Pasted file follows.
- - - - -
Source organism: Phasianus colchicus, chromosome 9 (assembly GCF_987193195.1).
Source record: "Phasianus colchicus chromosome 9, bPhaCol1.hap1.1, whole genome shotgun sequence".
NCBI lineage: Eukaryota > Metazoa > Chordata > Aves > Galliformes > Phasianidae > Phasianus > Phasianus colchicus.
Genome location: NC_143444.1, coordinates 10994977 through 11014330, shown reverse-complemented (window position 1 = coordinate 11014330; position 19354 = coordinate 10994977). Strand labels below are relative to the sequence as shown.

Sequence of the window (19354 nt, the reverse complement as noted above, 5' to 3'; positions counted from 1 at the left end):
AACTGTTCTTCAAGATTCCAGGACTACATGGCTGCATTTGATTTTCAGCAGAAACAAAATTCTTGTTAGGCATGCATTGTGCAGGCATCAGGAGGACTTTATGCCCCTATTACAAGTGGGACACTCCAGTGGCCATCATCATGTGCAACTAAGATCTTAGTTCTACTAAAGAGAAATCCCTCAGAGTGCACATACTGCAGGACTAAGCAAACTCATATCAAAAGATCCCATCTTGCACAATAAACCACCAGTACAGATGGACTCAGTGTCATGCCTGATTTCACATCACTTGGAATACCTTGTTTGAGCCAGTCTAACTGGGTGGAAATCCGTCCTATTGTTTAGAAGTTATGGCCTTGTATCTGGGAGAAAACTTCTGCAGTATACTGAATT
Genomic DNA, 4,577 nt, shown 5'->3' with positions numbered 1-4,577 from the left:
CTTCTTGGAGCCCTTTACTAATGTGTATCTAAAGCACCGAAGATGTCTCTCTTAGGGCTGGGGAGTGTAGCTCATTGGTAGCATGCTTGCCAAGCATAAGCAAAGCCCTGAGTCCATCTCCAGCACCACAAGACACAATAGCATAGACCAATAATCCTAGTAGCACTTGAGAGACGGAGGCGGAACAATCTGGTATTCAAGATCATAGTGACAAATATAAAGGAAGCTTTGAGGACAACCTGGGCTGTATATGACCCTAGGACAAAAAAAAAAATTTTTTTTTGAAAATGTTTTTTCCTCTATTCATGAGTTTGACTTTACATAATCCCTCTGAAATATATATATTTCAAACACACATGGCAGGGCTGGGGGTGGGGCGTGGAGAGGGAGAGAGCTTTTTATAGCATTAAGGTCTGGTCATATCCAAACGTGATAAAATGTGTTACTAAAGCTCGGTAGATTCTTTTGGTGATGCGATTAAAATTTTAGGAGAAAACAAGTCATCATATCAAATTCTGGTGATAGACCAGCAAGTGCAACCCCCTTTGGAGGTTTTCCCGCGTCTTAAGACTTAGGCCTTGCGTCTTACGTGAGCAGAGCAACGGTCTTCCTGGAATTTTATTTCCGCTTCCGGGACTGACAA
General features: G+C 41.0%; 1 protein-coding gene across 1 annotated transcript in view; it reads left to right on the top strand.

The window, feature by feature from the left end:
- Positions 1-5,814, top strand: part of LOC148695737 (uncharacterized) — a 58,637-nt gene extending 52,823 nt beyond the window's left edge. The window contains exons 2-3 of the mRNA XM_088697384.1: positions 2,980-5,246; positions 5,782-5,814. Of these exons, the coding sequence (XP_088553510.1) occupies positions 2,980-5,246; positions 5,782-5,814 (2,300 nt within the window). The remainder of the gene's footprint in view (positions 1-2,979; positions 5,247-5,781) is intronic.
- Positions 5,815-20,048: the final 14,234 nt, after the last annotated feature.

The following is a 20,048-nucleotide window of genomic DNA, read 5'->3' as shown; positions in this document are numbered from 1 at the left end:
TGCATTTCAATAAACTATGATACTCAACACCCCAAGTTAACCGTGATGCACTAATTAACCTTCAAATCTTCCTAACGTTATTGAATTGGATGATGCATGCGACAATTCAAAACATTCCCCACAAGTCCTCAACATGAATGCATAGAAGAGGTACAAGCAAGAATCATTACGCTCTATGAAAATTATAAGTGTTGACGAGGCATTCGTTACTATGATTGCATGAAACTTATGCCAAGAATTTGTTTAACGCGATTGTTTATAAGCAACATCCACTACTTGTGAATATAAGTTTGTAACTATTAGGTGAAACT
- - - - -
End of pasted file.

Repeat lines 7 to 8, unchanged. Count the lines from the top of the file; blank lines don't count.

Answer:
Genomic DNA, 4,577 nt, shown 5'->3' with positions numbered 1-4,577 from the left:
CTTCTTGGAGCCCTTTACTAATGTGTATCTAAAGCACCGAAGATGTCTCTCTTAGGGCTGGGGAGTGTAGCTCATTGGTAGCATGCTTGCCAAGCATAAGCAAAGCCCTGAGTCCATCTCCAGCACCACAAGACACAATAGCATAGACCAATAATCCTAGTAGCACTTGAGAGACGGAGGCGGAACAATCTGGTATTCAAGATCATAGTGACAAATATAAAGGAAGCTTTGAGGACAACCTGGGCTGTATATGACCCTAGGACAAAAAAAAAAATTTTTTTTTGAAAATGTTTTTTCCTCTATTCATGAGTTTGACTTTACATAATCCCTCTGAAATATATATATTTCAAACACACATGGCAGGGCTGGGGGTGGGGCGTGGAGAGGGAGAGAGCTTTTTATAGCATTAAGGTCTGGTCATATCCAAACGTGATAAAATGTGTTACTAAAGCTCGGTAGATTCTTTTGGTGATGCGATTAAAATTTTAGGAGAAAACAAGTCATCATATCAAATTCTGGTGATAGACCAGCAAGTGCAACCCCCTTTGGAGGTTTTCCCGCGTCTTAAGACTTAGGCCTTGCGTCTTACGTGAGCAGAGCAACGGTCTTCCTGGAATTTTATTTCCGCTTCCGGGACTGACAA